And I think that that’s really… There are a few overarching things to look at when almost trying build yourself into a hybrid event expert that, when focused on properly, can help you safely, confidently, profitably execute a hybrid event. So, I’m going to share my screen real quick and kind of lay this model out. And I’m doing this from an iPad, so forgive me if you feel like you’re looking at the side of my face here. Let’s see what we got. Cool. All right.
So, as I mentioned, your goal here is to become a hybrid event expert. Let’s draw this model out. It’s, hopefully, nice and clean, although my handwriting’s terrible. So, I will apologize for that in advance. Your goal is to be a hybrid expert. Goal is to become a hybrid expert. And in the conversations we’ve had with our customers, and some market research we’ve done, we’ve come up with really three overarching themes that are of most concern to planners that we interact with, whether they’re clients, prospective clients, again, some market research we’ve done.
The three most prominent concerns we see are a lack of excitement and uncertainty related to hybrid. And again, it’s kind of a lack of excitement that comes from the uncertainty. But it’s just a daunting task, right? I just reinvented myself as a virtual event expert, and now I’m having to go through this hybrid event expert. And it’s not the same as just doing a live event and streaming it. We’ve done that for years. It’s more involved than that, right? So, it creates some anxiety.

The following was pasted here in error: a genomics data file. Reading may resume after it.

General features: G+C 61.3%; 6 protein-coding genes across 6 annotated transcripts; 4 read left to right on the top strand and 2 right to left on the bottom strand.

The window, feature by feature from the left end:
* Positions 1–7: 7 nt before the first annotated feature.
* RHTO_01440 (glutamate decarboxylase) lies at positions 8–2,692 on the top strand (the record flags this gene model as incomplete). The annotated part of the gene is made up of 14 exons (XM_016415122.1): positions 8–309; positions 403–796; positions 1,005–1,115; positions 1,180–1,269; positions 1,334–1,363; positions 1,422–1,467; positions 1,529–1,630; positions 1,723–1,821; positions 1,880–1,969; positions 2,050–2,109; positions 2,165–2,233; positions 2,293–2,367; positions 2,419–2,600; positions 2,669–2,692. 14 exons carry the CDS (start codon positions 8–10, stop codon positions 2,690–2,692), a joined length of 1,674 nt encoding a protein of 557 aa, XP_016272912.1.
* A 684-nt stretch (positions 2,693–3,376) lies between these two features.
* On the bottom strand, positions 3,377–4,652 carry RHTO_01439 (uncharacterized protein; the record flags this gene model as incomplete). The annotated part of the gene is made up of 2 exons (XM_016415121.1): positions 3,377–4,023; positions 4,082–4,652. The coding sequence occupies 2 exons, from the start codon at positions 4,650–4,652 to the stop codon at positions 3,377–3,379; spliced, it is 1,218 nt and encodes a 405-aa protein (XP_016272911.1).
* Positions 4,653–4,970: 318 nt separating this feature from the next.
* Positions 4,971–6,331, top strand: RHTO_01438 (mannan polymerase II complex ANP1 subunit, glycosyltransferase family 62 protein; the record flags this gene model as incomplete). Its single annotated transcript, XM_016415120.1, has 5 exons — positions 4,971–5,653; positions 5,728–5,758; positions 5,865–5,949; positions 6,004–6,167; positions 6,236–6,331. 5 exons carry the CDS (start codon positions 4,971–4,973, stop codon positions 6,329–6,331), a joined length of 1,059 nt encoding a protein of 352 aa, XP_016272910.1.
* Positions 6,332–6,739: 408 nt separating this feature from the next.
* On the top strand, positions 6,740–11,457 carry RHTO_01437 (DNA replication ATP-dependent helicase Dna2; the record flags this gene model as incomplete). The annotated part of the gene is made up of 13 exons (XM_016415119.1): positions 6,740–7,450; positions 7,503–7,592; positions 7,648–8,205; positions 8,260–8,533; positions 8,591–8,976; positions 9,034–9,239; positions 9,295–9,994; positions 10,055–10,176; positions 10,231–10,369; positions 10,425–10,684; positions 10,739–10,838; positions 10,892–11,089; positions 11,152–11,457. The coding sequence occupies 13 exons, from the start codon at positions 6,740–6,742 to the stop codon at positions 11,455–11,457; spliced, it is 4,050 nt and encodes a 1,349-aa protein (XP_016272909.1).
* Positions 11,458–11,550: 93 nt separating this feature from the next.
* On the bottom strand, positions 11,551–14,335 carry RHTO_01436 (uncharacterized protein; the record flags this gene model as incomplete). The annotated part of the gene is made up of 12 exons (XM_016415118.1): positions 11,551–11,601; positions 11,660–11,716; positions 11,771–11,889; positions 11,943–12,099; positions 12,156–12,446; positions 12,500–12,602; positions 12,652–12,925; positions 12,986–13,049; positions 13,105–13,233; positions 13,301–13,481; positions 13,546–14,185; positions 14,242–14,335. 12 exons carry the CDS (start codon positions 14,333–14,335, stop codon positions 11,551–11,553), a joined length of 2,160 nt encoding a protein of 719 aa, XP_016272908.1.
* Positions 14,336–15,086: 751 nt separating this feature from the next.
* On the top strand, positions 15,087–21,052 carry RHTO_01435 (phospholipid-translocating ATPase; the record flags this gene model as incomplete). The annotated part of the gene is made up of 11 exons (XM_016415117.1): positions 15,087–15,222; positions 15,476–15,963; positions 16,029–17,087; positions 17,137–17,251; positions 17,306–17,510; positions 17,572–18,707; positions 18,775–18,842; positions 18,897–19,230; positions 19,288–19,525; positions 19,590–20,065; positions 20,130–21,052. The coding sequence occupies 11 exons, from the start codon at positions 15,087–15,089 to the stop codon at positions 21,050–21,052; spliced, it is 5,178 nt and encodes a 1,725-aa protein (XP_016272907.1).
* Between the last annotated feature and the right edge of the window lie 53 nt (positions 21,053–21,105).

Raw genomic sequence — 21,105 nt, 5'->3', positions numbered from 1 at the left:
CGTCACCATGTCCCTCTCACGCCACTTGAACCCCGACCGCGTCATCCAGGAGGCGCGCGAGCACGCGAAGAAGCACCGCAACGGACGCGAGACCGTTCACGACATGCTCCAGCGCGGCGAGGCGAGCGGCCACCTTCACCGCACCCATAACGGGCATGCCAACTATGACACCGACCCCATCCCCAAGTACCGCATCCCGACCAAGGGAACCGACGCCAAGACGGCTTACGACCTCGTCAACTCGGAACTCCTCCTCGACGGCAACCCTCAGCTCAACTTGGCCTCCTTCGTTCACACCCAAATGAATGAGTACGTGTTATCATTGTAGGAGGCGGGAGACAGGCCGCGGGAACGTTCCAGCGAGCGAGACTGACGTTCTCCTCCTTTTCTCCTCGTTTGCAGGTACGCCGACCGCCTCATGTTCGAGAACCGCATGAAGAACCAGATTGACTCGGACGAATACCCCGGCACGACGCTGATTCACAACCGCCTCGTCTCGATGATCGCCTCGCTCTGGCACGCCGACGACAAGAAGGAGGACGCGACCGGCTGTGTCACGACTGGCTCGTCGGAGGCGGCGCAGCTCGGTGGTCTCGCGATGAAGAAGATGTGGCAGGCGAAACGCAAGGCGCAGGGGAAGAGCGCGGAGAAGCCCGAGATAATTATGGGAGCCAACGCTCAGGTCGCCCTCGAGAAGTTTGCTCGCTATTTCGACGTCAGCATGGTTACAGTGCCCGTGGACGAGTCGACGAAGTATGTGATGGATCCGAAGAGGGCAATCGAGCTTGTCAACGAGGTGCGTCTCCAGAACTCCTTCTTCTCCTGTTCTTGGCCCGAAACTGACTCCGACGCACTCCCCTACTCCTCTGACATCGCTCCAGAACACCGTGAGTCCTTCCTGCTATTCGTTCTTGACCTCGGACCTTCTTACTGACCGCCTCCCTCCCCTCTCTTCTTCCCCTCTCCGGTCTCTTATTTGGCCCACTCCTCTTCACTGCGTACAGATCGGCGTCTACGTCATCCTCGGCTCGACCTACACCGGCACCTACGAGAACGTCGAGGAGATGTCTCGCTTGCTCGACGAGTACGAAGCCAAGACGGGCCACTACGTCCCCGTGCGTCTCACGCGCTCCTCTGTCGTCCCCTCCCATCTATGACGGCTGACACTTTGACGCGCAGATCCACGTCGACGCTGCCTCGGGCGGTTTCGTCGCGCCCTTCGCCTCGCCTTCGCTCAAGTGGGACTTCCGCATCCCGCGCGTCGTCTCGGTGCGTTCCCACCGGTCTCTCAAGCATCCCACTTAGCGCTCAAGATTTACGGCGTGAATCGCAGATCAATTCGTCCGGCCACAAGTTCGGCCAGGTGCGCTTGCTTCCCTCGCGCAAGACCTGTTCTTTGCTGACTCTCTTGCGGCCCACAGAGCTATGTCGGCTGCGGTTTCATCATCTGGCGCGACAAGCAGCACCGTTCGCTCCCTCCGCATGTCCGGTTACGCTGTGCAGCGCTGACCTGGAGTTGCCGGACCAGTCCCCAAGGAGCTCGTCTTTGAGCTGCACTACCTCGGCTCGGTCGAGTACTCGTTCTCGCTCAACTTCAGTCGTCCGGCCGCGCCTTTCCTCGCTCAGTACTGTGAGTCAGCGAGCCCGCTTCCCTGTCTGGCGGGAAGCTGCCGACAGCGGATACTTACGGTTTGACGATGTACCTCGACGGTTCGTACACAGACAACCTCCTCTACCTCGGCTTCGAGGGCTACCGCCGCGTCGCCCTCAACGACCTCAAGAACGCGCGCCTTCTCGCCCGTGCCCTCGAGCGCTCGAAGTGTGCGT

And obviously when your goals here is to become excited about it and want to do it.And I think that if you look at hybrid events, they present an opportunity for organizations. So, if you can get past some of the anxiety related elements of hybrid events, you can actually find a great deal of excitement and opportunity in doing a hybrid event.
So, second one is you’re concerned about costs. And that is a big one, right? It can be a big one. It doesn’t have to be, but it can be. You’re essentially catering to two audiences. So, it’s about properly building a budget for the event that might include two sub budgets, a live event budget, and a hybrid or virtual, I’m sorry, virtual event budget, and then kind of melding those two. But if you can come up with a model that provides for an ROI on both of those independent budgets, then obviously you have an ROI on the overall events. So, it’s really creating a model that allows you to manage costs in a way that provides an ROI on the event.